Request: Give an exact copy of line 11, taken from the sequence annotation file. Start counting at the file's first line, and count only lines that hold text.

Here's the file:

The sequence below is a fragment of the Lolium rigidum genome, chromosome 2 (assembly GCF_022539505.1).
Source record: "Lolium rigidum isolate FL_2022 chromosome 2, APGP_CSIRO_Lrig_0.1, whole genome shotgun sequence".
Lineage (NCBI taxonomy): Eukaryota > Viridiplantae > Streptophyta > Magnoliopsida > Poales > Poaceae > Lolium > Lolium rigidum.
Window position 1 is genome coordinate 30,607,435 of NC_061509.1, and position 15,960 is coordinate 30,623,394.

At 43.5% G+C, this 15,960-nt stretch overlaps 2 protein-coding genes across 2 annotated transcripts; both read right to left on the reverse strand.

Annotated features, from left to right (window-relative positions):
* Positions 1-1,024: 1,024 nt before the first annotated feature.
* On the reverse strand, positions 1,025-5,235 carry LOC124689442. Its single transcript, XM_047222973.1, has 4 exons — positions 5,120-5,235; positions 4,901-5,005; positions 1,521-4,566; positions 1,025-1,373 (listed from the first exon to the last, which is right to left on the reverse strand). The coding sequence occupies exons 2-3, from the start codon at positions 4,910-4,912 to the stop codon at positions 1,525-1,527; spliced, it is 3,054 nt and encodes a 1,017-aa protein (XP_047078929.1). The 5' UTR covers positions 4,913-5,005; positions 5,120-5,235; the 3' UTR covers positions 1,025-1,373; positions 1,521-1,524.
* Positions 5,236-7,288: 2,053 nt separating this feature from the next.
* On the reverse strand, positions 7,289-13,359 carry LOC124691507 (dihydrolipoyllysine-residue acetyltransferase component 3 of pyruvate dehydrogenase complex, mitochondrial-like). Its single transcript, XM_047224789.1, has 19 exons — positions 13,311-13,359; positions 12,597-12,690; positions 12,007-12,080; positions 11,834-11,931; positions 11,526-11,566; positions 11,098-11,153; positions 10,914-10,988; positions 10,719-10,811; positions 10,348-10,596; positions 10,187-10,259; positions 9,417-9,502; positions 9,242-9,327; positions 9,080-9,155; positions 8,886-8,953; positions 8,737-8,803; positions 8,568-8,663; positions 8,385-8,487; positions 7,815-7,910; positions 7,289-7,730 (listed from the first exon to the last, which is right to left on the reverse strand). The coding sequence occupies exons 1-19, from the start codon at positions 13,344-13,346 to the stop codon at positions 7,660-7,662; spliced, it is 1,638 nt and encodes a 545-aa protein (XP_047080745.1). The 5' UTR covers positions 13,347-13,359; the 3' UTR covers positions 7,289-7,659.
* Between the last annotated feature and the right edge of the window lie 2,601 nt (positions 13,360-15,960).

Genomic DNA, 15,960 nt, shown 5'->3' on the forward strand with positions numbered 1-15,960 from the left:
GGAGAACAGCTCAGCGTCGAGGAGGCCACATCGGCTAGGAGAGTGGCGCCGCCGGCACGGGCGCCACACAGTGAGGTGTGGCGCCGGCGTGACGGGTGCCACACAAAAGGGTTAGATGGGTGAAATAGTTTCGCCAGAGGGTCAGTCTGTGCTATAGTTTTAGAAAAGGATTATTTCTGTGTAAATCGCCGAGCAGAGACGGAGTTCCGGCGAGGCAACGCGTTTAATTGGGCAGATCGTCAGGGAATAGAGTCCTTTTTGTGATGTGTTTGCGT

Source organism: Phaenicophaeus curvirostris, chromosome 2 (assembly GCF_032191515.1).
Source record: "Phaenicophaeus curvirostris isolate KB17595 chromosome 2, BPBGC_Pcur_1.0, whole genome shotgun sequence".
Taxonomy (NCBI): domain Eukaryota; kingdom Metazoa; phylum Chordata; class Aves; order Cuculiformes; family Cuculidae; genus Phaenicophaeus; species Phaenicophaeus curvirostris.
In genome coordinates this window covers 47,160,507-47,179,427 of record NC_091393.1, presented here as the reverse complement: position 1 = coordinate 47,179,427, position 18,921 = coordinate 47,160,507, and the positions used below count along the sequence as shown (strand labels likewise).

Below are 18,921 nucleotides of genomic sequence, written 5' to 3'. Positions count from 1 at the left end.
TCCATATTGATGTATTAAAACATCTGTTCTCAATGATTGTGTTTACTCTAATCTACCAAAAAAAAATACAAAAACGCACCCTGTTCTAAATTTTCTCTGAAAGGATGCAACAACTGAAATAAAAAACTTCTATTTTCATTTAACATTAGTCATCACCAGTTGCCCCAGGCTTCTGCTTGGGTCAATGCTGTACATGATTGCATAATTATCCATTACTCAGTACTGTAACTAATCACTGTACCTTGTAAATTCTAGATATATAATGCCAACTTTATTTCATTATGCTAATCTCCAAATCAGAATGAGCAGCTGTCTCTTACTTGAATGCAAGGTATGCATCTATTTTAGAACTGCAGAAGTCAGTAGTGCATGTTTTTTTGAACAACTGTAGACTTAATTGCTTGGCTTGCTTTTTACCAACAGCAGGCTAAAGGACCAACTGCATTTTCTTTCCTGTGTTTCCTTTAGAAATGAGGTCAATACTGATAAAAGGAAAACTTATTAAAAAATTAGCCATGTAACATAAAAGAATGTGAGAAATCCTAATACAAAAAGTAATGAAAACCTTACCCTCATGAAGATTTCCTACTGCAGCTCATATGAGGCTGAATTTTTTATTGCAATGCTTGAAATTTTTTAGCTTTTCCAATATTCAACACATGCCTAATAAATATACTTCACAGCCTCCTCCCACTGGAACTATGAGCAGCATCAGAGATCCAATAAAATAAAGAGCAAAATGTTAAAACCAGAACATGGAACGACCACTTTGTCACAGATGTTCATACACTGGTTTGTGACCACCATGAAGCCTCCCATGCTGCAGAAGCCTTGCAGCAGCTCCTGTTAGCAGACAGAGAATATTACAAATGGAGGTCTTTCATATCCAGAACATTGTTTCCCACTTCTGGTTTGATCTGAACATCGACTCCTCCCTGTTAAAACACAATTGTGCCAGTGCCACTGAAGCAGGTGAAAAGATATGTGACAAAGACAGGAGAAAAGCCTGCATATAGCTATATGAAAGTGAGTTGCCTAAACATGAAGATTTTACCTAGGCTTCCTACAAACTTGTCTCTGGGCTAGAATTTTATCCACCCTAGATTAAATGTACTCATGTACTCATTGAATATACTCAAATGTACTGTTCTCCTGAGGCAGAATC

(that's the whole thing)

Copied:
* Between the last annotated feature and the right edge of the window lie 2,601 nt (positions 13,360-15,960).